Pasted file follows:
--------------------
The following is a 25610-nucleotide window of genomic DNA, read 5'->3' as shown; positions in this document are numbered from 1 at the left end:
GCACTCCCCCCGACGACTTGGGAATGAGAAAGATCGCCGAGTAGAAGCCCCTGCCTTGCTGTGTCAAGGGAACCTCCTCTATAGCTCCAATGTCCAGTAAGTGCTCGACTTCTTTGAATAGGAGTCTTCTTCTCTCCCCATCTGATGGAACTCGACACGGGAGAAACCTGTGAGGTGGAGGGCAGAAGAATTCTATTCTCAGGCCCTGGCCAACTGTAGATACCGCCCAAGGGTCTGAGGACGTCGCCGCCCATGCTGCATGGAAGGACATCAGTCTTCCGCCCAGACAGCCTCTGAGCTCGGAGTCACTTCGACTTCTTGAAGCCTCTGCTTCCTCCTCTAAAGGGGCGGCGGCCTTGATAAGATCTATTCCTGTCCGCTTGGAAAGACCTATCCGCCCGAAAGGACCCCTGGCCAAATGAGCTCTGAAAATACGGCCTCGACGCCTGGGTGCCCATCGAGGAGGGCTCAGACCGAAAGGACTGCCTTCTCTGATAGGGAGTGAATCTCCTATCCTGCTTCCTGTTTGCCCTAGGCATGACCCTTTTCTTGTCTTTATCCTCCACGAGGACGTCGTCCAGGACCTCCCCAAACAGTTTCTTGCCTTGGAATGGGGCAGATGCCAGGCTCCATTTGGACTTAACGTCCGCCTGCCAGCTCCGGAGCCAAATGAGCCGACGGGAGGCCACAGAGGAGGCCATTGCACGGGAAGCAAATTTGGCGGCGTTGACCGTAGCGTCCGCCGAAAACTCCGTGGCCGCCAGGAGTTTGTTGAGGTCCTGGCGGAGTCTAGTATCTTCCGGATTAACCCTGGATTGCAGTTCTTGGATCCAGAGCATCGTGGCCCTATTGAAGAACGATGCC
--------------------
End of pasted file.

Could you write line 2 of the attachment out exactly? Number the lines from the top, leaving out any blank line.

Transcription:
GCACTCCCCCCGACGACTTGGGAATGAGAAAGATCGCCGAGTAGAAGCCCCTGCCTTGCTGTGTCAAGGGAACCTCCTCTATAGCTCCAATGTCCAGTAAGTGCTCGACTTCTTTGAATAGGAGTCTTCTTCTCTCCCCATCTGATGGAACTCGACACGGGAGAAACCTGTGAGGTGGAGGGCAGAAGAATTCTATTCTCAGGCCCTGGCCAACTGTAGATACCGCCCAAGGGTCTGAGGACGTCGCCGCCCATGCTGCATGGAAGGACATCAGTCTTCCGCCCAGACAGCCTCTGAGCTCGGAGTCACTTCGACTTCTTGAAGCCTCTGCTTCCTCCTCTAAAGGGGCGGCGGCCTTGATAAGATCTATTCCTGTCCGCTTGGAAAGACCTATCCGCCCGAAAGGACCCCTGGCCAAATGAGCTCTGAAAATACGGCCTCGACGCCTGGGTGCCCATCGAGGAGGGCTCAGACCGAAAGGACTGCCTTCTCTGATAGGGAGTGAATCTCCTATCCTGCTTCCTGTTTGCCCTAGGCATGACCCTTTTCTTGTCTTTATCCTCCACGAGGACGTCGTCCAGGACCTCCCCAAACAGTTTCTTGCCTTGGAATGGGGCAGATGCCAGGCTCCATTTGGACTTAACGTCCGCCTGCCAGCTCCGGAGCCAAATGAGCCGACGGGAGGCCACAGAGGAGGCCATTGCACGGGAAGCAAATTTGGCGGCGTTGACCGTAGCGTCCGCCGAAAACTCCGTGGCCGCCAGGAGTTTGTTGAGGTCCTGGCGGAGTCTAGTATCTTCCGGATTAACCCTGGATTGCAGTTCTTGGATCCAGAGCATCGTGGCCCTATTGAAGAACGATGCC